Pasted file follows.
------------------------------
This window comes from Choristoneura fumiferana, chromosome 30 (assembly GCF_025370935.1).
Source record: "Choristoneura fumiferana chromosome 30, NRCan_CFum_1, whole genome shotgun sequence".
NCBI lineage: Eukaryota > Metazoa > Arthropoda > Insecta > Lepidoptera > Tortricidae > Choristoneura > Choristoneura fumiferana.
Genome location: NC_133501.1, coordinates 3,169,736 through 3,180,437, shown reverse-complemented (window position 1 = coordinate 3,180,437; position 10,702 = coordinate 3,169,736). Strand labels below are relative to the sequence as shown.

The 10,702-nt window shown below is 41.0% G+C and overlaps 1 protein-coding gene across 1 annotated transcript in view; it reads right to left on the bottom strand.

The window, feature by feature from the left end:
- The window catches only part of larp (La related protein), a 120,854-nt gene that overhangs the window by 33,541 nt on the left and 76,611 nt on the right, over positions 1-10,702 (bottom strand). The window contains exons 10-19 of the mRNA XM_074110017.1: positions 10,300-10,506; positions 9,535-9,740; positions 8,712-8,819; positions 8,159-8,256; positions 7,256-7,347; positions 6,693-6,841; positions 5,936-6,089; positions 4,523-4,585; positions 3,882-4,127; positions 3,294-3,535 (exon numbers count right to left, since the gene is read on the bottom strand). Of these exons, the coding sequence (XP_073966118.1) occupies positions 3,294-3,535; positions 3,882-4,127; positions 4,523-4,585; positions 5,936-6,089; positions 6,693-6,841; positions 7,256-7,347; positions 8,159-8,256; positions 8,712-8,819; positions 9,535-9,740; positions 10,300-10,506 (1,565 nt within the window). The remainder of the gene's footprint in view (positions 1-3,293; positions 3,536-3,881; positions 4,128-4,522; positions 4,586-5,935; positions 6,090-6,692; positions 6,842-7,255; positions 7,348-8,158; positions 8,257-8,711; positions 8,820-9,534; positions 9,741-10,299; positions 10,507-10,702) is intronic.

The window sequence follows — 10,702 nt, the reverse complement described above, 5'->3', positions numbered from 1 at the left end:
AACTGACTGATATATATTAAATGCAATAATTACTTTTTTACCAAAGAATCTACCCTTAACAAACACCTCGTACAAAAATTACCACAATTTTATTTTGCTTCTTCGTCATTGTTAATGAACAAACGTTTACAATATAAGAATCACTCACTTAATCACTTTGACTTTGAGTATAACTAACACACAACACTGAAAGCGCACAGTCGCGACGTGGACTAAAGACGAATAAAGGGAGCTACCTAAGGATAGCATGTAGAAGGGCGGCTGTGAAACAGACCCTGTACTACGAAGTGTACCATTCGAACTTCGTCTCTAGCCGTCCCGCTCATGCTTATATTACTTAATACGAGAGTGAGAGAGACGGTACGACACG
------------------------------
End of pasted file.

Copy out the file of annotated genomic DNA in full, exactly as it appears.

This window comes from Choristoneura fumiferana, chromosome 30 (assembly GCF_025370935.1).
Source record: "Choristoneura fumiferana chromosome 30, NRCan_CFum_1, whole genome shotgun sequence".
NCBI lineage: Eukaryota > Metazoa > Arthropoda > Insecta > Lepidoptera > Tortricidae > Choristoneura > Choristoneura fumiferana.
Genome location: NC_133501.1, coordinates 3,169,736 through 3,180,437, shown reverse-complemented (window position 1 = coordinate 3,180,437; position 10,702 = coordinate 3,169,736). Strand labels below are relative to the sequence as shown.

The 10,702-nt window shown below is 41.0% G+C and overlaps 1 protein-coding gene across 1 annotated transcript in view; it reads right to left on the bottom strand.

The window, feature by feature from the left end:
- The window catches only part of larp (La related protein), a 120,854-nt gene that overhangs the window by 33,541 nt on the left and 76,611 nt on the right, over positions 1-10,702 (bottom strand). The window contains exons 10-19 of the mRNA XM_074110017.1: positions 10,300-10,506; positions 9,535-9,740; positions 8,712-8,819; positions 8,159-8,256; positions 7,256-7,347; positions 6,693-6,841; positions 5,936-6,089; positions 4,523-4,585; positions 3,882-4,127; positions 3,294-3,535 (exon numbers count right to left, since the gene is read on the bottom strand). Of these exons, the coding sequence (XP_073966118.1) occupies positions 3,294-3,535; positions 3,882-4,127; positions 4,523-4,585; positions 5,936-6,089; positions 6,693-6,841; positions 7,256-7,347; positions 8,159-8,256; positions 8,712-8,819; positions 9,535-9,740; positions 10,300-10,506 (1,565 nt within the window). The remainder of the gene's footprint in view (positions 1-3,293; positions 3,536-3,881; positions 4,128-4,522; positions 4,586-5,935; positions 6,090-6,692; positions 6,842-7,255; positions 7,348-8,158; positions 8,257-8,711; positions 8,820-9,534; positions 9,741-10,299; positions 10,507-10,702) is intronic.

The window sequence follows — 10,702 nt, the reverse complement described above, 5'->3', positions numbered from 1 at the left end:
AACTGACTGATATATATTAAATGCAATAATTACTTTTTTACCAAAGAATCTACCCTTAACAAACACCTCGTACAAAAATTACCACAATTTTATTTTGCTTCTTCGTCATTGTTAATGAACAAACGTTTACAATATAAGAATCACTCACTTAATCACTTTGACTTTGAGTATAACTAACACACAACACTGAAAGCGCACAGTCGCGACGTGGACTAAAGACGAATAAAGGGAGCTACCTAAGGATAGCATGTAGAAGGGCGGCTGTGAAACAGACCCTGTACTACGAAGTGTACCATTCGAACTTCGTCTCTAGCCGTCCCGCTCATGCTTATATTACTTAATACGAGAGTGAGAGAGACGGTACGACACG